We are two part-time academics. Ellen teaches in the English department and Jim in the IT program at George Mason University.
I spent a good deal of last and the year before reading travel and emigrant settler books by women—and gazing at 19th century pictures about emigration:
Joseph Charles Staniland (1838-1913), Emigrant Ship (1913)
A friend from Victoria had suggested to me I try to write an essay on anti-Americanism in Trollope’s travel writings for an anthology of essays she was hoping to gather together, interest in publisher in and edit. I knew to start out with that far from simply disseminating anti-American prejudices about the US, Anthony Trollope’s travel writings seriously analyze and celebrate American values, but I said I’d try.
I did read his The American Senator (the novel which really treats this theme most thoroughly), his four major travel books, and two reasonably carefully (North America and Australia and New Zealand), and some of his shorter fiction set in America, but when it came time to try to find some context I find myself gravitating not to other travel books which contained these themes, but to other travel books by women. Several secondary studies I found were about English and American cultural clashes,and it seemed this was a topic which publishers were willing to publish books about, but a good deal that could be said about the theme had been said, and the truly interesting secondary studies were the documentary ones about the realities of emigration itself from the British Isles to its several commonwealth countries. Further it seemed to me that Trollope’s Australian book and Australian themes should be part of a serious study of his attitudes towards the US as he regarded the two colonial cultures in a similar light.
Nothing wrong in this later theme (that is, I hoped it would still fit her projected anthology), but I was still reading this stuff and deciding if I should re-read Trollope’s NA and ANZ, with a view (I knew I would do this) to doing a close literary study as the basis of my essay, when a friend in 18th century studies proposed I do a study of Sophie Cottin. I had put a novel by her on my website; I had given a conference paper called JA Among Frenchwomen where Cottin was one of my French women and then tried to publish it. Though the essay was rejected, the editor had written a long kind note suggesting I rewrite the paper focusing on one or two of the Frenchwomen vis-a-vis Austen or in her own right, so I would be returning to something I had begun to develop.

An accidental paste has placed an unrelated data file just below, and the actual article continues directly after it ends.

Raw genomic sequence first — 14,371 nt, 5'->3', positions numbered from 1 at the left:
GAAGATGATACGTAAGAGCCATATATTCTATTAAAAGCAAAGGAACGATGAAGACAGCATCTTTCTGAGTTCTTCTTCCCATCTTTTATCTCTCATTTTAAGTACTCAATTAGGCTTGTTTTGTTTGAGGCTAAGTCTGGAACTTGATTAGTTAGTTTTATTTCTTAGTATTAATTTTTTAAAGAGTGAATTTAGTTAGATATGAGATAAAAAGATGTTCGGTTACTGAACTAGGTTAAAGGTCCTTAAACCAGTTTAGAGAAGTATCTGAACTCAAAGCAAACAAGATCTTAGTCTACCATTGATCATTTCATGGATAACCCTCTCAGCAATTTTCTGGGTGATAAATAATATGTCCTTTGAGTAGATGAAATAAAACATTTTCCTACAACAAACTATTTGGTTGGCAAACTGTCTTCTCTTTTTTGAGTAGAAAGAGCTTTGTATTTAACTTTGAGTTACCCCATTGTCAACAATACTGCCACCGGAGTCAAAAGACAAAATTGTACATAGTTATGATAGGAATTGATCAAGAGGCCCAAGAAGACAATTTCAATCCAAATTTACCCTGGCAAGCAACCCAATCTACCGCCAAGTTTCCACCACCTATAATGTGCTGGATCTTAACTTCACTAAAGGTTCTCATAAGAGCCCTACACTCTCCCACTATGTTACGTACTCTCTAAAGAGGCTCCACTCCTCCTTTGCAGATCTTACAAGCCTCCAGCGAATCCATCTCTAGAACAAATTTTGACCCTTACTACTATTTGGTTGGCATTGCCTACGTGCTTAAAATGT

The problem was the two areas are utterly disparate, and with teaching I couldn’t do both at once. Edward urged me to do the 18th century project as this friend really would have a place to publish it, I was myself much more "recognized" as an 18th century scholar and would therefore be working in an area I was going to conferences to where I genuinely enjoyed myself with other people (not as an outsider looking in, politely tolerated as I was in the Victorian conferences). So I reluctantly put the Trollope project on hold and turned to Cottin.
That was about 7 months ago and I’ve been at work on Cottin insofar as my really alert time permits (alternating during the day with teaching). But it goes very slow and lo and behold the Trollope contact now writes me saying she has a publisher. Alas, I have nothing to offer as yet, and I know I was not controlling my trajectory to go in the direction she wanted. I wasn’t sure she even had a publisher.
I know (or now feel, says she smiling) I was enjoying reading the travel books by women and thinking about issues of identity, colonialism, and increasing my understanding and respect for Trollope’s strong well-informed political intelligence more than I am enjoying this French material. The French material is thematically closer, not because it’s feminist in terrain, but because its sexuality issues are close to the grain: after all I’ve been writing about just this sort of novel from a woman’s point of view since I did my dissertation on Richardson’s Clarissa, and as I’ve now managed to say, it’s rooted in matters of essential personal identity to me. Still I get impatient as I slowly read a novel by Cottin which is something of a trial to my patience, Matilde (religious, conservative, pernicious, sometimes sheerly stupid and ludicrous) and alternate this with Rousseau’s Julie, ou La Nouvelle Héloïse (very slow going as I’m also reading it in Kenrick’s 18th century English translation).